LETHBRIDGE -- Theoretically, Alberta should have seen a spike in flu cases in September when schools went back in session.

However, with COVID-19 precautions in place, the past few months have been anything but normal, especially when it comes to the province’s influenza outlook.

Dr. James Dickinson, a professor at the University of Calgary's Cumming School of Medicine and director of the Alberta community influenza surveillance program said this year has been highly unusual, but the lack of flu cases is welcome during the COVID-19 pandemic.

“Normally at this time of year we’d have a few thousand influenza cases coming through and some of those would get into the if they were really sick," he said.

"That’s not happening. So, we don’t have them in the hospitals and those are beds that we can use for other purposes, especially COVID cases. This is really good."

The Alberta community influenza surveillance program is continuing to test for the flu, they just haven’t found any yet.

“Our surveillance program has a set of sentinel physicians who, when they see something that might be influenza, they sample," he said.

"We also are going to five of the COVID testing centres around the province and, on a regular basis, doing a series of tests which get not just the COVID Tests, but also the influenza tests. So this helps us to be sure that between those two sources, there’s no influenza happening."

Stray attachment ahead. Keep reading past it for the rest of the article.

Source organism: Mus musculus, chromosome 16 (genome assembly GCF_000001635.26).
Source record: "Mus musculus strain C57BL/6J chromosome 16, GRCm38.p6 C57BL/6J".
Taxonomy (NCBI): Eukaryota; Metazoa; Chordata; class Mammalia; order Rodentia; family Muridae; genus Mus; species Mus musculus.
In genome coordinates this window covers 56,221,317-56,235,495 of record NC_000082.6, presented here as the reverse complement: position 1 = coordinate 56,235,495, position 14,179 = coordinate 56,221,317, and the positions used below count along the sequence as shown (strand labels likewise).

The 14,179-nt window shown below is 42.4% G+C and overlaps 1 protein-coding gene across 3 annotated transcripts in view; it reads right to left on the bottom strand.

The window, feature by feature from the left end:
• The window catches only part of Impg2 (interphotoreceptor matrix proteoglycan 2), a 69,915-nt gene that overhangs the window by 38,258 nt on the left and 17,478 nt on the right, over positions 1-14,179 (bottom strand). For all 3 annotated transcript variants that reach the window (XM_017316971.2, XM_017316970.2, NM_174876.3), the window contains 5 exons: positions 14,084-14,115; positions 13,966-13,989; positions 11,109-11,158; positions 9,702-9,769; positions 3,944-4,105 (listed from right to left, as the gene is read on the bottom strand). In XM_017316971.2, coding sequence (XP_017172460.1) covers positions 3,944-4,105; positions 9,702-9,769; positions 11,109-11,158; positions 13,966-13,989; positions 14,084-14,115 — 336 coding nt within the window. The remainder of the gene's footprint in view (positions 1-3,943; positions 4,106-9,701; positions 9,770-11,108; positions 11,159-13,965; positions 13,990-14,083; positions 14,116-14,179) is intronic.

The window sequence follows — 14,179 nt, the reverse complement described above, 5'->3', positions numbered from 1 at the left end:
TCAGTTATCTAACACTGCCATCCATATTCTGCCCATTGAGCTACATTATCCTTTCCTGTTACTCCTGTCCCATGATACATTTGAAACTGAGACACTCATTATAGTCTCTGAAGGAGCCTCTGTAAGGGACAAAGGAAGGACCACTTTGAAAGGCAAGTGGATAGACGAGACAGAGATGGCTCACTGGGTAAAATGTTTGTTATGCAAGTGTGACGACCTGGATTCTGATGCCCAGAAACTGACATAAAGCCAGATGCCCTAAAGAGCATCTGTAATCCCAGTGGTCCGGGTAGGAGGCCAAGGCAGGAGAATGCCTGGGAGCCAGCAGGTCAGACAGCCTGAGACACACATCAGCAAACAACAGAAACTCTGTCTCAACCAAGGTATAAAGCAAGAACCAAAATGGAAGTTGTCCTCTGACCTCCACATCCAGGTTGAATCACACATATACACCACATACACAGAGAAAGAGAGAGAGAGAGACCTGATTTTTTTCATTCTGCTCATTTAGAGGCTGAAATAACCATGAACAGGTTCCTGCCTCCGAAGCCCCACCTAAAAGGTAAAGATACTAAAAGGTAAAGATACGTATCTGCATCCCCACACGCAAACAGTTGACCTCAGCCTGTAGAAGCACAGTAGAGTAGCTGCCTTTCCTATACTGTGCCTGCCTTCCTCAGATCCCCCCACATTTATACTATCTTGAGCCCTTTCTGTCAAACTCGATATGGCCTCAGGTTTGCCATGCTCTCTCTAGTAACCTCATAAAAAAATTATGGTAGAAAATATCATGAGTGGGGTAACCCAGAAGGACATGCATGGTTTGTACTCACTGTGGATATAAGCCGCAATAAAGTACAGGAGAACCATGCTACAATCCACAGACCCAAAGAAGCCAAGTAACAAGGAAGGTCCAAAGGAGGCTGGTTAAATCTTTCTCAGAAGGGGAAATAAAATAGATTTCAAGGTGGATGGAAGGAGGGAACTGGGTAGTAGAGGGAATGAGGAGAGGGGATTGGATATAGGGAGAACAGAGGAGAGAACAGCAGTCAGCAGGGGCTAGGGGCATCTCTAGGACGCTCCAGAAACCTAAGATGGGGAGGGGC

The Alberta government purchased 1.96 million doses of the influenza vaccine for the 2020-21 flu season, which is by far the most the province has ever brought in.

More than 1.5 million Albertans have been vaccinated so far.

But Dickinson said it’s not only the increased rate of vaccination that’s resulted in zero lab-confirmed flu cases.

“What we think is that the precautions that we’re taking against COVID work against all respiratory viruses," he said.

"So, they’ve worked really well against influenza.”

Some pharmacies in the province are noticing sales trends change as a result.

Igor Shaskin, a clinical pharmacist and owner of Stafford Pharmacy in Lethbridge, said his store is still selling lots of sanitization products, but some medicine sales have dipped.

“There’s been a noticeable decrease in sales of those types of cough and cold products. Certainly people coming in and complaining of cold and flu symptoms, much , much less," he said.

Shaskin says he’s also noticed more people are coming in to buy supplements like vitamin D, zinc and vitamin C.

“We often see that during the winter season because of coughs, colds and flus," he said. "People want to help their immune system but, most [people] are saying, ‘this is what I need to do to help protect myself from COVID.’”

Alberta saw 8,470 lab-confirmed cases of influenza, 1,605 hospitalizations, 161 ICU admissions and 41 deaths during the 2019-20 flu season.

Dickinson also pointed out that flu season isn’t over yet and there’s still the possibility for an uptick in March when influenza activity generally sees an increase.